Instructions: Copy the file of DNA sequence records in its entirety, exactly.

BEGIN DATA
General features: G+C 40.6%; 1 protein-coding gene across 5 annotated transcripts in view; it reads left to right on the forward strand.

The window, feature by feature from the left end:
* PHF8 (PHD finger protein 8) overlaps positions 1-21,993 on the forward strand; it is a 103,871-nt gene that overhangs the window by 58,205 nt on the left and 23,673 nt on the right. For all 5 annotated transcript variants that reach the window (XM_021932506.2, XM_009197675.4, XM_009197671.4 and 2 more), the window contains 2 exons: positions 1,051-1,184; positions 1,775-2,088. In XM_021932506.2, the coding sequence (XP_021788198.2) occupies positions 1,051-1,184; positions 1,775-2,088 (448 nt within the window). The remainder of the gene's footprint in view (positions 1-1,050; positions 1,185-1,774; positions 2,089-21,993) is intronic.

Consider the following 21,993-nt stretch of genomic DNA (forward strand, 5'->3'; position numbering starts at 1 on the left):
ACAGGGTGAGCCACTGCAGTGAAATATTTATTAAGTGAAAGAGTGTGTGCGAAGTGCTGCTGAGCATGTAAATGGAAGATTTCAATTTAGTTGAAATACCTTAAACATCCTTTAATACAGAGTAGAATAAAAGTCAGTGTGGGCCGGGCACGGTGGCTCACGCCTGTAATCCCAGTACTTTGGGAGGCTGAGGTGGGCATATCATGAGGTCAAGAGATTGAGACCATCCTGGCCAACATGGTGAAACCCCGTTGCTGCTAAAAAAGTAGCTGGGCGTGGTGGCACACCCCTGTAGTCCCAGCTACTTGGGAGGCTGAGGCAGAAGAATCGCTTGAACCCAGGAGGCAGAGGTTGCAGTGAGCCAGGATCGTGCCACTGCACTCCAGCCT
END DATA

General features: G+C 40.6%; 1 protein-coding gene across 5 annotated transcripts in view; it reads left to right on the forward strand.

The window, feature by feature from the left end:
* PHF8 (PHD finger protein 8) overlaps positions 1-21,993 on the forward strand; it is a 103,871-nt gene that overhangs the window by 58,205 nt on the left and 23,673 nt on the right. For all 5 annotated transcript variants that reach the window (XM_021932506.2, XM_009197675.4, XM_009197671.4 and 2 more), the window contains 2 exons: positions 1,051-1,184; positions 1,775-2,088. In XM_021932506.2, the coding sequence (XP_021788198.2) occupies positions 1,051-1,184; positions 1,775-2,088 (448 nt within the window). The remainder of the gene's footprint in view (positions 1-1,050; positions 1,185-1,774; positions 2,089-21,993) is intronic.

Consider the following 21,993-nt stretch of genomic DNA (forward strand, 5'->3'; position numbering starts at 1 on the left):
ACAGGGTGAGCCACTGCAGTGAAATATTTATTAAGTGAAAGAGTGTGTGCGAAGTGCTGCTGAGCATGTAAATGGAAGATTTCAATTTAGTTGAAATACCTTAAACATCCTTTAATACAGAGTAGAATAAAAGTCAGTGTGGGCCGGGCACGGTGGCTCACGCCTGTAATCCCAGTACTTTGGGAGGCTGAGGTGGGCATATCATGAGGTCAAGAGATTGAGACCATCCTGGCCAACATGGTGAAACCCCGTTGCTGCTAAAAAAGTAGCTGGGCGTGGTGGCACACCCCTGTAGTCCCAGCTACTTGGGAGGCTGAGGCAGAAGAATCGCTTGAACCCAGGAGGCAGAGGTTGCAGTGAGCCAGGATCGTGCCACTGCACTCCAGCCT